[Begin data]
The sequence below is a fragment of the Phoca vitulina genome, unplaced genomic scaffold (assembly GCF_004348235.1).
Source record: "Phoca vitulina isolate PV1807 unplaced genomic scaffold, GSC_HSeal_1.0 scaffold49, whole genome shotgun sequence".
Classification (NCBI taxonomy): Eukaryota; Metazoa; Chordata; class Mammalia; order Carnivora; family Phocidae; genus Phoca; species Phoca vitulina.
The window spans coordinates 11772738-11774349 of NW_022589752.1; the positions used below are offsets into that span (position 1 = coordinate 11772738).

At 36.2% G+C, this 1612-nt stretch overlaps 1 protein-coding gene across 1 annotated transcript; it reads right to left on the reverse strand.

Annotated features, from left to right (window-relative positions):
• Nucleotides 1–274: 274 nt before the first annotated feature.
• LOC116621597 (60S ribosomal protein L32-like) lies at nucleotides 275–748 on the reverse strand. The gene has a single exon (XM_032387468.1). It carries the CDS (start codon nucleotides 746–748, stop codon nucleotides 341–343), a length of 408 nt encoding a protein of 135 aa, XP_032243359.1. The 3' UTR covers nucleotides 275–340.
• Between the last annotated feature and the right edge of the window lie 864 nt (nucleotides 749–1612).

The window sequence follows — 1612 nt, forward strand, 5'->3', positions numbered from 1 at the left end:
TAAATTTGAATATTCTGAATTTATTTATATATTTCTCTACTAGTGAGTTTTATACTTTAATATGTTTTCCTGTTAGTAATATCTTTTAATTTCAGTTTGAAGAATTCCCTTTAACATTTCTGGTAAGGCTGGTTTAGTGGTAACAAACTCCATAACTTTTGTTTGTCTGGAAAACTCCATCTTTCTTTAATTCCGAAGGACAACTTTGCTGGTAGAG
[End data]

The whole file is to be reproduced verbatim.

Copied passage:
The sequence below is a fragment of the Phoca vitulina genome, unplaced genomic scaffold (assembly GCF_004348235.1).
Source record: "Phoca vitulina isolate PV1807 unplaced genomic scaffold, GSC_HSeal_1.0 scaffold49, whole genome shotgun sequence".
Classification (NCBI taxonomy): Eukaryota; Metazoa; Chordata; class Mammalia; order Carnivora; family Phocidae; genus Phoca; species Phoca vitulina.
The window spans coordinates 11772738-11774349 of NW_022589752.1; the positions used below are offsets into that span (position 1 = coordinate 11772738).

At 36.2% G+C, this 1612-nt stretch overlaps 1 protein-coding gene across 1 annotated transcript; it reads right to left on the reverse strand.

Annotated features, from left to right (window-relative positions):
• Nucleotides 1–274: 274 nt before the first annotated feature.
• LOC116621597 (60S ribosomal protein L32-like) lies at nucleotides 275–748 on the reverse strand. The gene has a single exon (XM_032387468.1). It carries the CDS (start codon nucleotides 746–748, stop codon nucleotides 341–343), a length of 408 nt encoding a protein of 135 aa, XP_032243359.1. The 3' UTR covers nucleotides 275–340.
• Between the last annotated feature and the right edge of the window lie 864 nt (nucleotides 749–1612).

The window sequence follows — 1612 nt, forward strand, 5'->3', positions numbered from 1 at the left end:
TAAATTTGAATATTCTGAATTTATTTATATATTTCTCTACTAGTGAGTTTTATACTTTAATATGTTTTCCTGTTAGTAATATCTTTTAATTTCAGTTTGAAGAATTCCCTTTAACATTTCTGGTAAGGCTGGTTTAGTGGTAACAAACTCCATAACTTTTGTTTGTCTGGAAAACTCCATCTTTCTTTAATTCCGAAGGACAACTTTGCTGGTAGAG